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Day in the Life of a Gozo Shepherd

The population of the tiny nation of Malta live predominantly on two islands – Malta, the larger, more developed island, and her rural sister island of Gozo. Life in Gozo moves at a slower pace, and traditional ways of life are still common. SAS students spent a day visiting a goat farmer on Gozo, taking the opportunity to learn about the arts of wine- and cheese-making, care for farm animals, and even milk a goat. At the end of the day, they were served a delicious, fresh meal made from the farm’s products.

Students Lori Dilger (Business Administration, Depaul University), Julie Wanous (Psychology, Wright State University), and Sam Henry (Neuroscience, Ohio State University), chat on the half hour ride to Gozo Island.
Passengers lean over the railings on the ferry between the island of Malta and the smaller, more rural island of Gozo.
Penned goats curiously study the new arrivals as they arrive at the farm in Gozo.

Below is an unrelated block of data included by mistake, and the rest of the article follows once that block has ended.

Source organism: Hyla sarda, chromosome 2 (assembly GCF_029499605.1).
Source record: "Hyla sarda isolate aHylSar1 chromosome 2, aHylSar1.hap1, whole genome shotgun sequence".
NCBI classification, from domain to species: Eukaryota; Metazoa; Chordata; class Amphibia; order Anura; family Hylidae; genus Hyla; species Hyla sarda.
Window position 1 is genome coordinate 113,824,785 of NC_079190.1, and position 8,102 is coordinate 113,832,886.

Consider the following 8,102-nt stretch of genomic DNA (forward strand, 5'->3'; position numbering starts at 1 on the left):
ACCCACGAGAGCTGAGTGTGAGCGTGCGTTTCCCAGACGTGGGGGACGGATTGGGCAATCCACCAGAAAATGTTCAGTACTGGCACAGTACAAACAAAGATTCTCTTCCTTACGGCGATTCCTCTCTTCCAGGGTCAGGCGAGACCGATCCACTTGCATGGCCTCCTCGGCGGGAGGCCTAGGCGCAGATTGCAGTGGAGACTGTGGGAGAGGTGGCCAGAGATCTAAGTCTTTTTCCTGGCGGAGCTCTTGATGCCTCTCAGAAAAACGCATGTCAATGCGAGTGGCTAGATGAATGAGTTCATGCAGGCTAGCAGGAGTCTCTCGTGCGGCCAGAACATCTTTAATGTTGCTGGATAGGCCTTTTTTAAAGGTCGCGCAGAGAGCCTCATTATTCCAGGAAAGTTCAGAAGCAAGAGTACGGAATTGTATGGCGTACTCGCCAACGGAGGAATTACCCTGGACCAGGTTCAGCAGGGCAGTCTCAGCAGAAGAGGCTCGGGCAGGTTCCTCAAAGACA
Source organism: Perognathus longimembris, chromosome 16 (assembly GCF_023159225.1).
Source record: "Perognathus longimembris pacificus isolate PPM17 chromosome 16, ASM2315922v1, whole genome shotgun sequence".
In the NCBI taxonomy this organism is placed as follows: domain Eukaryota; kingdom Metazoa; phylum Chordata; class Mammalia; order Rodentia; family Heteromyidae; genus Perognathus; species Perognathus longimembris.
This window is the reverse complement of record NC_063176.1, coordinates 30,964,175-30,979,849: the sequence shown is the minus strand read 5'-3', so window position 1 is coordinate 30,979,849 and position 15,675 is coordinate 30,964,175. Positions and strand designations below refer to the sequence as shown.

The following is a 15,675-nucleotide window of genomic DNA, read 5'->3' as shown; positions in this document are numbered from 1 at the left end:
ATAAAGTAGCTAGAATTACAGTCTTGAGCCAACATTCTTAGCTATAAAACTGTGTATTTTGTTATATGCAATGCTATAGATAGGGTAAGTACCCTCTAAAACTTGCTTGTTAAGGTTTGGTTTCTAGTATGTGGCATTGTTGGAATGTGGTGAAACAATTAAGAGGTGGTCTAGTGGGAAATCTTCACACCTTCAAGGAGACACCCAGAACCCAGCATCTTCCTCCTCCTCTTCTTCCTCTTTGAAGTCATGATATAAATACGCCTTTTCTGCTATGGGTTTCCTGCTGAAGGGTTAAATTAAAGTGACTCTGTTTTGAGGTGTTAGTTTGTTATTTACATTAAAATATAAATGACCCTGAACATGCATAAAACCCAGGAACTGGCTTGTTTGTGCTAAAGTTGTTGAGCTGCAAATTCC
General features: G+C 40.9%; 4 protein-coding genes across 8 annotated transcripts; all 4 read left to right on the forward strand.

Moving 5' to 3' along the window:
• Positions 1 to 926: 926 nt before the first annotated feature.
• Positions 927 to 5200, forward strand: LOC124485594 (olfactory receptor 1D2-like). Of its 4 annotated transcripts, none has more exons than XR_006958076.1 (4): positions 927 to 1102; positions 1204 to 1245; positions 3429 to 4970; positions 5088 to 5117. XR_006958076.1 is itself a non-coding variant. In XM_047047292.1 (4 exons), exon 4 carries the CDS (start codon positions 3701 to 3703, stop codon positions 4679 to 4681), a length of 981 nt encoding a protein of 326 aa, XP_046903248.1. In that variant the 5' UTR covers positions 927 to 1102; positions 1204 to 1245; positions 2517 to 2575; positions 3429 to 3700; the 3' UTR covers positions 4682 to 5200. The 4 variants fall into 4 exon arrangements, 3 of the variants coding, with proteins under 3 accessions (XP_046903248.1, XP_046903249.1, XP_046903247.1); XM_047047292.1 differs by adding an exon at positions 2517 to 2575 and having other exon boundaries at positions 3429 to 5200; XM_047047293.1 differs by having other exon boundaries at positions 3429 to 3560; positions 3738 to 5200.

Bettina Mangiaracina, a Liberal Studies major at CUNY Hunter College, laughs as she attempts to milk a goat for the first time. The milk will later be used to make cheese.
Julie Caruccio reacts as an orphaned 2-week old lamb licks her neck and face.
Besides goats, this Gozo farm has a number of other animals, including chickens, sheep, and dogs.
The farm also produces its own red and white wines.
Rikardu Zammit, a farmer and shepherd, shows SAS students how to make traditional Gozo cheese using both sheep and goat milk.
Traditional baskets give the cheese shape while allowing excess liquid to drain.
Rikardu Zammit has lived in Gozo his entire life, working first as a stone mason, then farmer, and, more recently, he has started his own restaurant on the island serving fresh, traditional meals.
Fresh bread, cheese, honey, and vegetables are on display outside of Rikardu’s restaurant – Ta-Rikardu.
Topics
  • Culture

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